Facing charges she possessed several pounds of methamphetamine, Noelia Cardenas found help from an unlikely source: the federal government.
After posting bail, Cardenas was picked up by immigration officials who knew she was an illegal immigrant.
They sought to deport her, and Cardenas gave them her blessing. She was sent back to Mexico on Feb. 2, less than two months after she was arrested. Cardenas was due to face a judge in Stanislaus County Superior Court on March 23.
"She will have successfully escaped justice and may never be held accountable for the crimes she committed," said Steve Jacobson, an investigator with the district attorney's office.
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Cardenas is among a small number of illegal immigrants who choose to be sent home rather than sit in a California jail.
Illegal immigrants convicted of crimes in the United States are expected to serve out their sentences and then are deported to their home countries. Currently, 64 illegal immigrants are housed in Stanislaus County jails, nearly all from Mexico.
Since about 2000, Jacobson said, he has seen more illegal immigrants leaving custody on bail before their trials, then choosing not to fight deportation or even request it.
Last week, a prosecutor tried to keep history from repeating itself with 33-year-old Samuel Mendez Contreras, a Mexican national who faces up to 16 years in prison for having sexual intercourse multiple times with a 13-year-old girl.
Contreras posted the $75,000 bail and was taken into custody by federal immigration officials. Contreras asked to be deported as soon as possible, according to court documents.
Increase ruled justified
But on Thursday, prosecutor Annette Rees successfully argued to raise Contreras' bail to $300,000 out of fear he, too, would be deported before he faced trial for his alleged crimes.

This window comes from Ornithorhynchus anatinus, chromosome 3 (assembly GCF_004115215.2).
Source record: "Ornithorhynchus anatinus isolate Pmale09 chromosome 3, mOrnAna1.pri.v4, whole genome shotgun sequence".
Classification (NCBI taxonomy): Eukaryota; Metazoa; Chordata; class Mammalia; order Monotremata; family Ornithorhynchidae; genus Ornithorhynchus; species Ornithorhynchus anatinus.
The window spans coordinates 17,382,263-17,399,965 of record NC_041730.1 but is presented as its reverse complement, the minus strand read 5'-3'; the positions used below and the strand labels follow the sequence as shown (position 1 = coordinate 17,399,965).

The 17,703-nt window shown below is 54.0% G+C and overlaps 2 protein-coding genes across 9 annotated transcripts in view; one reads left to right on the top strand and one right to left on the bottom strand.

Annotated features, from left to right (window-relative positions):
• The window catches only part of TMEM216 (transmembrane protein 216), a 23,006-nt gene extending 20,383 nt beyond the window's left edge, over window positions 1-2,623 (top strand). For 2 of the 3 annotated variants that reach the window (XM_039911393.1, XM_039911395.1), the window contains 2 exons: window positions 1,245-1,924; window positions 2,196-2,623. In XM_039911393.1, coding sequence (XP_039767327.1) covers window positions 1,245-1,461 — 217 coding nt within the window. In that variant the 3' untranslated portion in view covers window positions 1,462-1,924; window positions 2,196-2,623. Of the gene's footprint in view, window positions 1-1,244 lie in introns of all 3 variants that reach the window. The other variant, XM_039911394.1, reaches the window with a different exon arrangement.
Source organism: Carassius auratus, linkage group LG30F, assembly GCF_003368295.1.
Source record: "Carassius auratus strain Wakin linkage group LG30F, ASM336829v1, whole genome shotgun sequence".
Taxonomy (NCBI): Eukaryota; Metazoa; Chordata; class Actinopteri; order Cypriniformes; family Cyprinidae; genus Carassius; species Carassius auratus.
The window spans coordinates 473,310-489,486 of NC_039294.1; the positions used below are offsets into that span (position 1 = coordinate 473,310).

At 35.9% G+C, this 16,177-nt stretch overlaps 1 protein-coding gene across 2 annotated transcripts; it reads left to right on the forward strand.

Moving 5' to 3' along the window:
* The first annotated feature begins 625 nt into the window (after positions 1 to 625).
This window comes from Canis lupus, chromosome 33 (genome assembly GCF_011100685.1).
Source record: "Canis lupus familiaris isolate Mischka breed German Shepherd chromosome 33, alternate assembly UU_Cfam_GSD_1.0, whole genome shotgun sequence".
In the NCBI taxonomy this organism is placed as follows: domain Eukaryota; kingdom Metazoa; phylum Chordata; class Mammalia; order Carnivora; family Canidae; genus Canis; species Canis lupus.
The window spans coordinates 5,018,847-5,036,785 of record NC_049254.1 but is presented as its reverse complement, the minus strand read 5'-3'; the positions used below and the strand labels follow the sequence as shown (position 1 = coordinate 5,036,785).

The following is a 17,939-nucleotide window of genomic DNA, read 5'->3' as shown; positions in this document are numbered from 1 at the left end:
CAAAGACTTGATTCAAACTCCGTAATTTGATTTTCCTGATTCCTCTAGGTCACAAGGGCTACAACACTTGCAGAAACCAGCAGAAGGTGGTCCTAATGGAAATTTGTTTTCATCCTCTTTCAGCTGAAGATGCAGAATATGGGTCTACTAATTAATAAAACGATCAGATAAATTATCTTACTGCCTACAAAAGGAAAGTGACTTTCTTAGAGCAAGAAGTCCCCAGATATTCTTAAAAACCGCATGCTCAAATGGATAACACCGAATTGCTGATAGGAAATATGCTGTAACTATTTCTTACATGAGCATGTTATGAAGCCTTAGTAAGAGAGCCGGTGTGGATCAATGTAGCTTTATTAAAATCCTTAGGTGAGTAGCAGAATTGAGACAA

"I'd be happy to give him a fair trial," Rees said, "but he has to be here."
Superior Court Judge Marie Silveira ruled the bail increase was justified in light of the serious charges and the risk Contreras could be sent out of the country with no chance to return.
"It's a very grave matter," Silveira said of the charges.
The federal government's interest centers on getting illegal immigrants out of the country as quickly as possible, especially if they're picked up on suspicion of a crime.
A spokeswoman with Immigration and Customs Enforcement, a division of the Department of Homeland Security, said the law does not allow her agency to hold someone on state charges if the defendant has posted bail.
Virginia Kice said ICE's San Francisco office oversaw the deportation of more than 17,000 illegal immigrants from Northern California, including 8,300 who had prior criminal convictions.
"We're responsible for ensuring that the deportation hearing process goes forward," Kice said. "When you have a situation where a potentially dangerous criminal is put back on the street ... ultimately we can seek to send them out of the country so they can't reoffend in that community."
But Turlock immigration lawyer Axel Gomez, who does not represent Contreras, said such decisions could create a double standard for setting bail based on a person's immigration status.
"It is a slippery slope," Gomez said. "There could be two bail scales -- one for citizens, one for noncitizens. Where do we stop?"
Factor: Likeliness to show up
Rees said a judge has the right to consider the probability a defendant will show up in court as a factor in setting bail amounts.
"If any defendant out on bailwere found with documents proving he or she were intent on leaving the country, and not returning, we would bring that before a judge and ask for an increase in bail," Rees said. "We are all working ... to ensure both defendants and victims have an opportunity for a fair trial."
Bee staff writer Merrill Balassone can be reached at firstname.lastname@example.org or 578-2337.